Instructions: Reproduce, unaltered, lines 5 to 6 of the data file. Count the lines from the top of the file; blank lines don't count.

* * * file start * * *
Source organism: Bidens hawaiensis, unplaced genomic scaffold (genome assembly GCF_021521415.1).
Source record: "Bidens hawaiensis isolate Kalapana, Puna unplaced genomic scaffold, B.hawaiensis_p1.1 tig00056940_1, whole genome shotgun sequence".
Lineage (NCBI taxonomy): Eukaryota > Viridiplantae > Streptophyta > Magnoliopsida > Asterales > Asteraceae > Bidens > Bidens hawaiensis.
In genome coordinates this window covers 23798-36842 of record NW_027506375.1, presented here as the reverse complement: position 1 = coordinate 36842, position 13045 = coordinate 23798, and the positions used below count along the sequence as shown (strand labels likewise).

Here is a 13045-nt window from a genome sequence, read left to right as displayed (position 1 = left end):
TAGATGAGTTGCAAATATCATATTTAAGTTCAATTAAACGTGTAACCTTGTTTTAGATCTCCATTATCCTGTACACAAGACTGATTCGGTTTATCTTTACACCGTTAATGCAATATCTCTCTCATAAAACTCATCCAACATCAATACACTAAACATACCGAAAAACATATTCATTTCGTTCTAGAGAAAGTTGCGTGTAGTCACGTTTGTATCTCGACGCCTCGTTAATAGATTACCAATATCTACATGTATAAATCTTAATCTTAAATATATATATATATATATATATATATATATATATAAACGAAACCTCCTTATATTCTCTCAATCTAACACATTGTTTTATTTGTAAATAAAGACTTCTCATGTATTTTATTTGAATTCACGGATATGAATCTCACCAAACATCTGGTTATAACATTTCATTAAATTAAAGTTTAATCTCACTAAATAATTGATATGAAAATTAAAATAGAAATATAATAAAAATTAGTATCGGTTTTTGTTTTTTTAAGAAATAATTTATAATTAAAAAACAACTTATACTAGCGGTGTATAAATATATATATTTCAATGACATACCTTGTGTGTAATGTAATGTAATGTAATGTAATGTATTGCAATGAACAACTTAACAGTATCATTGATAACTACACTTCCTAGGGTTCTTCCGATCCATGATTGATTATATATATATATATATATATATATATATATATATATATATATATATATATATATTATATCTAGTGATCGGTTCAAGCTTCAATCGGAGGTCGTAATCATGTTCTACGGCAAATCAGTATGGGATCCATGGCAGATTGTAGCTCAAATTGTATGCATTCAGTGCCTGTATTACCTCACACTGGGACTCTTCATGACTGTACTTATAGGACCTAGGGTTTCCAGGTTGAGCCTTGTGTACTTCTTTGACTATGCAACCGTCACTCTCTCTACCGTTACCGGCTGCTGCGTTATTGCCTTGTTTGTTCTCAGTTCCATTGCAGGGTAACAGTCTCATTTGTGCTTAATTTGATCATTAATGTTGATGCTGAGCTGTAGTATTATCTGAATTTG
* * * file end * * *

Here is a 13045-nt window from a genome sequence, read left to right as displayed (position 1 = left end):
TAGATGAGTTGCAAATATCATATTTAAGTTCAATTAAACGTGTAACCTTGTTTTAGATCTCCATTATCCTGTACACAAGACTGATTCGGTTTATCTTTACACCGTTAATGCAATATCTCTCTCATAAAACTCATCCAACATCAATACACTAAACATACCGAAAAACATATTCATTTCGTTCTAGAGAAAGTTGCGTGTAGTCACGTTTGTATCTCGACGCCTCGTTAATAGATTACCAATATCTACATGTATAAATCTTAATCTTAAATATATATATATATATATATATATATATATATATAAACGAAACCTCCTTATATTCTCTCAATCTAACACATTGTTTTATTTGTAAATAAAGACTTCTCATGTATTTTATTTGAATTCACGGATATGAATCTCACCAAACATCTGGTTATAACATTTCATTAAATTAAAGTTTAATCTCACTAAATAATTGATATGAAAATTAAAATAGAAATATAATAAAAATTAGTATCGGTTTTTGTTTTTTTAAGAAATAATTTATAATTAAAAAACAACTTATACTAGCGGTGTATAAATATATATATTTCAATGACATACCTTGTGTGTAATGTAATGTAATGTAATGTAATGTATTGCAATGAACAACTTAACAGTATCATTGATAACTACACTTCCTAGGGTTCTTCCGATCCATGATTGATTATATATATATATATATATATATATATATATATATATATATATATATATATATATTATATCTAGTGATCGGTTCAAGCTTCAATCGGAGGTCGTAATCATGTTCTACGGCAAATCAGTATGGGATCCATGGCAGATTGTAGCTCAAATTGTATGCATTCAGTGCCTGTATTACCTCACACTGGGACTCTTCATGACTGTACTTATAGGACCTAGGGTTTCCAGGTTGAGCCTTGTGTACTTCTTTGACTATGCAACCGTCACTCTCTCTACCGTTACCGGCTGCTGCGTTATTGCCTTGTTTGTTCTCAGTTCCATTGCAGGGTAACAGTCTCATTTGTGCTTAATTTGATCATTAATGTTGATGCTGAGCTGTAGTATTATCTGAATTTG